FIG. 3 shows an example of labels and numbers of divisions contained in the division method option 102. In this case, when the number of divisions is 2, the label is set to, e.g., "small" and "large"; whereas, when the number of divisions is 3, the label is set to, e.g., "small", "middle", and "large". For example, when temperature is denoted as the input variable, the user can arbitrarily specify the label name as "high", "middle", or "low" for each interval.
In this example, four methods of deciding division points are available as follows. These methods are effected by paying attention to one variable.
(1) Method 1
According to method 1, the data division is carried out such that each label is related to an equal number of data items.
FIG. 4 shows an algorithm of the method. Assume the total number of data items and the number of divisions to be M and N, respectively. In step 401, the numeric data items related to the pertinent variable are first sorted in an ascending order to be stored in X(i). In step 402, steps 404 to 410 are repeatedly executed N-1 times (variable j is in a range from 1 to N-1).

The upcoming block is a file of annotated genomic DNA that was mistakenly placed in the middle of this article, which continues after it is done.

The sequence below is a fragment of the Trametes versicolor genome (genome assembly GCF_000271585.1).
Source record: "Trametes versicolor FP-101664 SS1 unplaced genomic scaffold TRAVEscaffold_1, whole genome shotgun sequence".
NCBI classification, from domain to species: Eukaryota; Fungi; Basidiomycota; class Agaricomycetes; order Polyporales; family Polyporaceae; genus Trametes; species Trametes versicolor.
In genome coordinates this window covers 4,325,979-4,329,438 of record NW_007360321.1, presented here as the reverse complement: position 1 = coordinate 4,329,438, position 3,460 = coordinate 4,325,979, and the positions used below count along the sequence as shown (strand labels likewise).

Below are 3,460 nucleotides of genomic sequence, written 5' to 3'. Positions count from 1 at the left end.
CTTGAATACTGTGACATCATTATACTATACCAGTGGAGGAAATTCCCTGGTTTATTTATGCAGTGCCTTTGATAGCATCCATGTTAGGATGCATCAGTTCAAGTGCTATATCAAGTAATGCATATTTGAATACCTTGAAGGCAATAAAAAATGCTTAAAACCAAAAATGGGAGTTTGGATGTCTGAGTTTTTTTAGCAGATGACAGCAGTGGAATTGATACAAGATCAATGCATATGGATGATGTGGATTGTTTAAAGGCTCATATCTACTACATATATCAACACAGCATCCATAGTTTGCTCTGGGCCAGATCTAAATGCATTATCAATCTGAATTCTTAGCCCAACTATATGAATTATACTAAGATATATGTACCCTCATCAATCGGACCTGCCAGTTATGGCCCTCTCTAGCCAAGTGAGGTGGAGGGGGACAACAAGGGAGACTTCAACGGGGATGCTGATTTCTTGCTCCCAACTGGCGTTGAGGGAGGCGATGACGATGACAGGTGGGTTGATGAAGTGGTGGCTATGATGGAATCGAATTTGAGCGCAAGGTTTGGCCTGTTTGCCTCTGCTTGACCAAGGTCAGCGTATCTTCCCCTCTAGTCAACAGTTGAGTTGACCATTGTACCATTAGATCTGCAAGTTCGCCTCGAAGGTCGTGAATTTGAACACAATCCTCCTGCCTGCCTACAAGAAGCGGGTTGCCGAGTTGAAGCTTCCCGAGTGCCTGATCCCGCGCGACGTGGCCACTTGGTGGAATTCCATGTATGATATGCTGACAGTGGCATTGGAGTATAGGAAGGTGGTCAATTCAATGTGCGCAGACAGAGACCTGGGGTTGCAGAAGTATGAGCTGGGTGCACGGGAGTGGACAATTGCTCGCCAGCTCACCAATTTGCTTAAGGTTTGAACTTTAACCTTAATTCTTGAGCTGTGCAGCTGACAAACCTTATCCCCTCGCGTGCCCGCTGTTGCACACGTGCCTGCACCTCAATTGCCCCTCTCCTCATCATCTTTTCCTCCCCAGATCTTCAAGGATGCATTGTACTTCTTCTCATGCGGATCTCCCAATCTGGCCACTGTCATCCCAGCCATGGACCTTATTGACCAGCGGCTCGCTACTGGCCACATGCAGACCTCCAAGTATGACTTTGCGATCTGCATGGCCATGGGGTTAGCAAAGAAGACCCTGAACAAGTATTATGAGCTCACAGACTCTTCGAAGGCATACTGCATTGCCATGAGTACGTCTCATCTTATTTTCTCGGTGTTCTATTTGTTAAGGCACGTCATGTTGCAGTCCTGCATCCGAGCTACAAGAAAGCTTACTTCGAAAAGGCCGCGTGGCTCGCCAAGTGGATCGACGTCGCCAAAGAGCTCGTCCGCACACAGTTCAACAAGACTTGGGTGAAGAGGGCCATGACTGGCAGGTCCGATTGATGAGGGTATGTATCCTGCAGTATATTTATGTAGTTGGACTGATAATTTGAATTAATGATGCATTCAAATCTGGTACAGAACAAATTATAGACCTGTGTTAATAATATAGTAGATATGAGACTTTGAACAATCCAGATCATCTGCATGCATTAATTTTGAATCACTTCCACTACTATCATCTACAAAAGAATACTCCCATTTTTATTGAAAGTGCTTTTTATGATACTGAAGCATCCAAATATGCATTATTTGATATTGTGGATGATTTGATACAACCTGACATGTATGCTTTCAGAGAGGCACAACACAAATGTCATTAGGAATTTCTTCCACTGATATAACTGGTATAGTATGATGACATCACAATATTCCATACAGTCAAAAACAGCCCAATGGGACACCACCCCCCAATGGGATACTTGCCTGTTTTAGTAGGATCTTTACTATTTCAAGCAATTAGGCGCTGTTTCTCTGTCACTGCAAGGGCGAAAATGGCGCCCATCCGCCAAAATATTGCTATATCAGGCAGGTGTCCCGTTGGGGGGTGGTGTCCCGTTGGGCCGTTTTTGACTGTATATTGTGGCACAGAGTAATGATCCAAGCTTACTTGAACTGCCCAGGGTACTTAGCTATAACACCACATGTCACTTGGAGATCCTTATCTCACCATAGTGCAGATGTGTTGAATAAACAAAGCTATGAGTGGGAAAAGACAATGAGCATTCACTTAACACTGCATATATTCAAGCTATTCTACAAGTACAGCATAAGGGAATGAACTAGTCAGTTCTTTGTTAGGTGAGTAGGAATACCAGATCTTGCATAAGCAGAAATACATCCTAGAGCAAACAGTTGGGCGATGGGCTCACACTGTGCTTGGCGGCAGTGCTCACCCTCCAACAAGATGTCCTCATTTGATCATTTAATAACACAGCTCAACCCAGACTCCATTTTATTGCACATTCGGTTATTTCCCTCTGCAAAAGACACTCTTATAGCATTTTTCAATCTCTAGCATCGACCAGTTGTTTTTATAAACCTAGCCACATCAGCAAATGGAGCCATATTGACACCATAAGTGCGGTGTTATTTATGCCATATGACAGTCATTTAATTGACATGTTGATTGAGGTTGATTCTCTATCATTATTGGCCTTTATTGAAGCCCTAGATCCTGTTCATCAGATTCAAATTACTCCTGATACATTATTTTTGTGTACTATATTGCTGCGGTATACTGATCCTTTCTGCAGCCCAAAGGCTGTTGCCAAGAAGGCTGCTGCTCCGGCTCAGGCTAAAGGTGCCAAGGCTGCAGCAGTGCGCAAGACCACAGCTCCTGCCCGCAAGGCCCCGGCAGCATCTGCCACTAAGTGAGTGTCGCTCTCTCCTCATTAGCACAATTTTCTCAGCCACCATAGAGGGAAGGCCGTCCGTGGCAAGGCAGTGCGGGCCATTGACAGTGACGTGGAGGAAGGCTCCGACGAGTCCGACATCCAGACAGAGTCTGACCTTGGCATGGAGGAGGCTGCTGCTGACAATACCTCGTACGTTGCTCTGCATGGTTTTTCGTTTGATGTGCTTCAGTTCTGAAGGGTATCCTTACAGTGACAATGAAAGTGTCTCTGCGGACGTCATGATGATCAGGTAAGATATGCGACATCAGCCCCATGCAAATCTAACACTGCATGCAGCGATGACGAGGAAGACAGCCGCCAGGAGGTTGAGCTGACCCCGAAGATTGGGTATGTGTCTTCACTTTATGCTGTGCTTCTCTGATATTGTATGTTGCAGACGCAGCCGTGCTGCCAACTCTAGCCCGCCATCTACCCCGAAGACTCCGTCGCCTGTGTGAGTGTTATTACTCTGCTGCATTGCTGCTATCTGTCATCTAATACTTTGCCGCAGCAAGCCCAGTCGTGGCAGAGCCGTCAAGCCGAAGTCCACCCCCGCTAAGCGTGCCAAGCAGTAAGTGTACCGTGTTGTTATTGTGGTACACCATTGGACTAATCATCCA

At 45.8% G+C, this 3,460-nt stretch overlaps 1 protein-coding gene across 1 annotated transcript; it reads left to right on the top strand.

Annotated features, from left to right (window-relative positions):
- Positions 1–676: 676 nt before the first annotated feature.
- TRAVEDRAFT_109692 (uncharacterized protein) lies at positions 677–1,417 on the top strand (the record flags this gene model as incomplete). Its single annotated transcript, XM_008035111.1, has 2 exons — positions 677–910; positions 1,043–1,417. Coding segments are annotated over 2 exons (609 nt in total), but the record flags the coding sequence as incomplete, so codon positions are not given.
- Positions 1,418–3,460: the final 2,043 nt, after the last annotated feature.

The iterative processing will be next described. In step 404, for each of the 1st to j-th intervals, the number of data items belonging to the 1st to j-th intervals is calculated to be stored in K(j). In the expression, two brackets ! indicate that the value therein is to be rounded (i.e., fractions of 5 and over are each counted as a unit and the rest is disregarded). In the step 404, K(j) is calculated according to K(j)= (M/N)*j!.
Next, in step 405, the K(j)-th variable value X(K(j)) is compared with the (K(j)+1)-th variable value X(K(j)+1). When these values are unequal to each other, step 406 is executed; otherwise, control is passed to step 407. Since it is assumed that the number of data items belonging to the 1st to j-th intervals is K(j), the K(j)-th value X(K(j)) is the maximum value of the data items belonging to the j-th interval. In addition, the (K(j)+1)-th variable value X(K(j)+1) is the minimum value of the data belonging to the (j+1)-th interval.
Since a demarcation point can be established between X(K(j)) and X(K(j)+1) when X(K(j)) is unequal to X(K(j)+1) in step 405, the mean value of X(K(j)) and X(K(j)+1) is attained to be stored in a division point d(j) between the j-th and (j+)-th intervals in step 406.